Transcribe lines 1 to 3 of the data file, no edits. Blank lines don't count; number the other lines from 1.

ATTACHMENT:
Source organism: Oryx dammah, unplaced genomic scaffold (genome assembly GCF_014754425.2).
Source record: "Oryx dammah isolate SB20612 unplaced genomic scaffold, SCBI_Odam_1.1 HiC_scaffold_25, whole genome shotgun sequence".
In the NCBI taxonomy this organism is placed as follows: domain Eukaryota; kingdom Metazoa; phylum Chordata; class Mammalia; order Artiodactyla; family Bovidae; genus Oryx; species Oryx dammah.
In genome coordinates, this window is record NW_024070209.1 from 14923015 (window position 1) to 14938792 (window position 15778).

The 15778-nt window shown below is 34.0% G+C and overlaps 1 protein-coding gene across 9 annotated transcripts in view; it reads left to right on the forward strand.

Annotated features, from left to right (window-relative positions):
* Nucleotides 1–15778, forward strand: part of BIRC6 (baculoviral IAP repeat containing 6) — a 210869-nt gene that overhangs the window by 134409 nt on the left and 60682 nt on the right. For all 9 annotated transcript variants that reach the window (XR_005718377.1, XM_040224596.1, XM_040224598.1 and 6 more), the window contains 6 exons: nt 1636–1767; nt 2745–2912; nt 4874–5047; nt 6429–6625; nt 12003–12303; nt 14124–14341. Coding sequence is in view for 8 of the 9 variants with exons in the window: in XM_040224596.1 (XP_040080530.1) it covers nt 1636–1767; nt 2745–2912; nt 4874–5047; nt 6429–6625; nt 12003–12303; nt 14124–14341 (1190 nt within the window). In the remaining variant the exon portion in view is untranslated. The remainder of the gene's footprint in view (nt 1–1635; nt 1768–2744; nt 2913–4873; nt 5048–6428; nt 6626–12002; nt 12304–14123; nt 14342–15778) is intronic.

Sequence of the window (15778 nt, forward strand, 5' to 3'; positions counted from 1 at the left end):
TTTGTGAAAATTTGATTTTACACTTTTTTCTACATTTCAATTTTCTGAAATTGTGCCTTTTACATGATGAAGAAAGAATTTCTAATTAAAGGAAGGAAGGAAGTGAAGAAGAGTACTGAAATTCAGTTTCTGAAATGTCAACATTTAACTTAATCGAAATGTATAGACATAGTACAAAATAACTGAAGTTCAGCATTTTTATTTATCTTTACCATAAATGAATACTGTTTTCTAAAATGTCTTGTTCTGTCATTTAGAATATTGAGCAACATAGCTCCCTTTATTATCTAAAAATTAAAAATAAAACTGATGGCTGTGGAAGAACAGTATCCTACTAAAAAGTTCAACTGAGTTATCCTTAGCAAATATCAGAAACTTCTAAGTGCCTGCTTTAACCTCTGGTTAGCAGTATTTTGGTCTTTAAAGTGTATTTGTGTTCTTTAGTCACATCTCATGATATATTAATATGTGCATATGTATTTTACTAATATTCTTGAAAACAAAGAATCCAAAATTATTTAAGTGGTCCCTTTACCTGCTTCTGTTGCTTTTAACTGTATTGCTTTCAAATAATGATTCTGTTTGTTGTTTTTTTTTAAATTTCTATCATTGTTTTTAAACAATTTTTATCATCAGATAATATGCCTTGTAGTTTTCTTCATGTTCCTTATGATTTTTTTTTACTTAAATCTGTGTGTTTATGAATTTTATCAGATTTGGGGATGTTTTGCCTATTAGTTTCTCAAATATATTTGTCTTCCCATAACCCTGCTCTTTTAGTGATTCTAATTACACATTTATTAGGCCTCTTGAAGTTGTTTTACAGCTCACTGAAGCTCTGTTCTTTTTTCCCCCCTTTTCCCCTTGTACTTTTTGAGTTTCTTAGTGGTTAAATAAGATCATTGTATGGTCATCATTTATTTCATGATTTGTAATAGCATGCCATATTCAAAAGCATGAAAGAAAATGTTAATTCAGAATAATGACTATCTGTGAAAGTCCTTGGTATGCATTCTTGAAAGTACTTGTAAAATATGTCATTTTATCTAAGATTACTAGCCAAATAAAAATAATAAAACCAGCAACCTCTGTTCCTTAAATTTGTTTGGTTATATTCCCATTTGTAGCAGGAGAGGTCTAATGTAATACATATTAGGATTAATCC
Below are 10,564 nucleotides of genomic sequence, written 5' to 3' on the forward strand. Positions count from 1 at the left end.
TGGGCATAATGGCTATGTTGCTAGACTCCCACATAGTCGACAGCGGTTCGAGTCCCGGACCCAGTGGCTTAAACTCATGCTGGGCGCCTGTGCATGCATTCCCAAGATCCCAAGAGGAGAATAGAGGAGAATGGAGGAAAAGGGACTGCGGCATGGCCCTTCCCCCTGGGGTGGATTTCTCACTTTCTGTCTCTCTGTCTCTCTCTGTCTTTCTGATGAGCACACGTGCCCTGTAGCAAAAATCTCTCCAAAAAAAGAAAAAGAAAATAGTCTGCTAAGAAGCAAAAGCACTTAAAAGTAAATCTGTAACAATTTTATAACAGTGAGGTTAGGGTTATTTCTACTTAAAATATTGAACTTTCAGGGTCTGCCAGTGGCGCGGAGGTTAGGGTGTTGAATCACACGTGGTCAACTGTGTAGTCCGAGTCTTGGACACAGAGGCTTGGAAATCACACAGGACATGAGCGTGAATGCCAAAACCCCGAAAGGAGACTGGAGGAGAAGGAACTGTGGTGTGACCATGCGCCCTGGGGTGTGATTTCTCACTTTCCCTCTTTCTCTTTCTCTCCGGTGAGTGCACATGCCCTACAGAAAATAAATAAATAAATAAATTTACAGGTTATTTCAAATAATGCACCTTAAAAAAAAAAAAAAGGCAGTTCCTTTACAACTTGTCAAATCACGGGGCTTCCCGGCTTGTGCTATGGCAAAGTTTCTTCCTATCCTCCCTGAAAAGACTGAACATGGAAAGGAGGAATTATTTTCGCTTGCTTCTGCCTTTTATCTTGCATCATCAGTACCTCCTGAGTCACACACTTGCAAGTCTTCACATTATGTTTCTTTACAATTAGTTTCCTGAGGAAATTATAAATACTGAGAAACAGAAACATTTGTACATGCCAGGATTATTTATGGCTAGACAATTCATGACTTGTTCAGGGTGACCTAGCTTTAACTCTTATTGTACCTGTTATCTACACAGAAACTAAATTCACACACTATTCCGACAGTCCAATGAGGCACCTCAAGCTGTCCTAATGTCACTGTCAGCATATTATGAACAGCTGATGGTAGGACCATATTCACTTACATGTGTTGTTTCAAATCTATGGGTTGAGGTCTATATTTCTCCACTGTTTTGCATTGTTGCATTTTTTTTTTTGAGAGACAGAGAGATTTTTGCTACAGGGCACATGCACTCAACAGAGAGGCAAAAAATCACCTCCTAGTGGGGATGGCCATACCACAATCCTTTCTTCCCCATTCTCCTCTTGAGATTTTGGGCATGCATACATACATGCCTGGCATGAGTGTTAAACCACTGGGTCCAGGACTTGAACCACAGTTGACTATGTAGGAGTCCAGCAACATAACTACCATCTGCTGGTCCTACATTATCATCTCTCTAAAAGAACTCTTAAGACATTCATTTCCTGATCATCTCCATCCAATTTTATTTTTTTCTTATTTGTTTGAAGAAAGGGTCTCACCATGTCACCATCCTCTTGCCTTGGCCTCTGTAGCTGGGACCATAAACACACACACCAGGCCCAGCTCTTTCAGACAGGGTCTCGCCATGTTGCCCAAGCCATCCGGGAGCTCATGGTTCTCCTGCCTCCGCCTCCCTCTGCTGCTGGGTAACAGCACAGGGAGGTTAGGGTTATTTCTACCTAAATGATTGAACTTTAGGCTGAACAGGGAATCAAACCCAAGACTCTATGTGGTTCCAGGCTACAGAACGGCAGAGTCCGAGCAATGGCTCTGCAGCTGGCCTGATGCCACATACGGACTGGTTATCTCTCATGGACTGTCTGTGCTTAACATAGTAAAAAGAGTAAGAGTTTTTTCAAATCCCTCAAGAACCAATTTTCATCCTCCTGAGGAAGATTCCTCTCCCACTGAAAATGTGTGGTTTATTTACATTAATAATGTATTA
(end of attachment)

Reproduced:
Source organism: Oryx dammah, unplaced genomic scaffold (genome assembly GCF_014754425.2).
Source record: "Oryx dammah isolate SB20612 unplaced genomic scaffold, SCBI_Odam_1.1 HiC_scaffold_25, whole genome shotgun sequence".
In the NCBI taxonomy this organism is placed as follows: domain Eukaryota; kingdom Metazoa; phylum Chordata; class Mammalia; order Artiodactyla; family Bovidae; genus Oryx; species Oryx dammah.